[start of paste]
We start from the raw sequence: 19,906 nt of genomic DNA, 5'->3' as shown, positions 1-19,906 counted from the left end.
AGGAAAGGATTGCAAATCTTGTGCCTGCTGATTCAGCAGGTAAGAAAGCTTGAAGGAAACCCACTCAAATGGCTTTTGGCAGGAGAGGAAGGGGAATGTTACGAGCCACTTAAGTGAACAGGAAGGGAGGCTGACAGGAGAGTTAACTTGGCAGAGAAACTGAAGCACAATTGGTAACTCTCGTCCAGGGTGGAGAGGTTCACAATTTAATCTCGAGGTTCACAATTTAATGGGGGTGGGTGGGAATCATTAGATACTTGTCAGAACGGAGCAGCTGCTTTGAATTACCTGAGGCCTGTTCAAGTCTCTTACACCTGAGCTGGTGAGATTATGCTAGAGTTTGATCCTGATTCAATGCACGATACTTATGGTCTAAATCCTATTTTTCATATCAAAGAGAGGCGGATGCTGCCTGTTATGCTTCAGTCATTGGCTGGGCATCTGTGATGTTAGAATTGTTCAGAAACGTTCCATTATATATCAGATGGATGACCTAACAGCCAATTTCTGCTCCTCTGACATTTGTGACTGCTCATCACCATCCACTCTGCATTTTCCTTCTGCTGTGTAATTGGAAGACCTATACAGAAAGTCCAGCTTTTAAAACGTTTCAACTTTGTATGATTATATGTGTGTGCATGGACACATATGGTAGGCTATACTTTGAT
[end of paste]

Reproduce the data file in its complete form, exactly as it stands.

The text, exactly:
We start from the raw sequence: 19,906 nt of genomic DNA, 5'->3' as shown, positions 1-19,906 counted from the left end.
AGGAAAGGATTGCAAATCTTGTGCCTGCTGATTCAGCAGGTAAGAAAGCTTGAAGGAAACCCACTCAAATGGCTTTTGGCAGGAGAGGAAGGGGAATGTTACGAGCCACTTAAGTGAACAGGAAGGGAGGCTGACAGGAGAGTTAACTTGGCAGAGAAACTGAAGCACAATTGGTAACTCTCGTCCAGGGTGGAGAGGTTCACAATTTAATCTCGAGGTTCACAATTTAATGGGGGTGGGTGGGAATCATTAGATACTTGTCAGAACGGAGCAGCTGCTTTGAATTACCTGAGGCCTGTTCAAGTCTCTTACACCTGAGCTGGTGAGATTATGCTAGAGTTTGATCCTGATTCAATGCACGATACTTATGGTCTAAATCCTATTTTTCATATCAAAGAGAGGCGGATGCTGCCTGTTATGCTTCAGTCATTGGCTGGGCATCTGTGATGTTAGAATTGTTCAGAAACGTTCCATTATATATCAGATGGATGACCTAACAGCCAATTTCTGCTCCTCTGACATTTGTGACTGCTCATCACCATCCACTCTGCATTTTCCTTCTGCTGTGTAATTGGAAGACCTATACAGAAAGTCCAGCTTTTAAAACGTTTCAACTTTGTATGATTATATGTGTGTGCATGGACACATATGGTAGGCTATACTTTGAT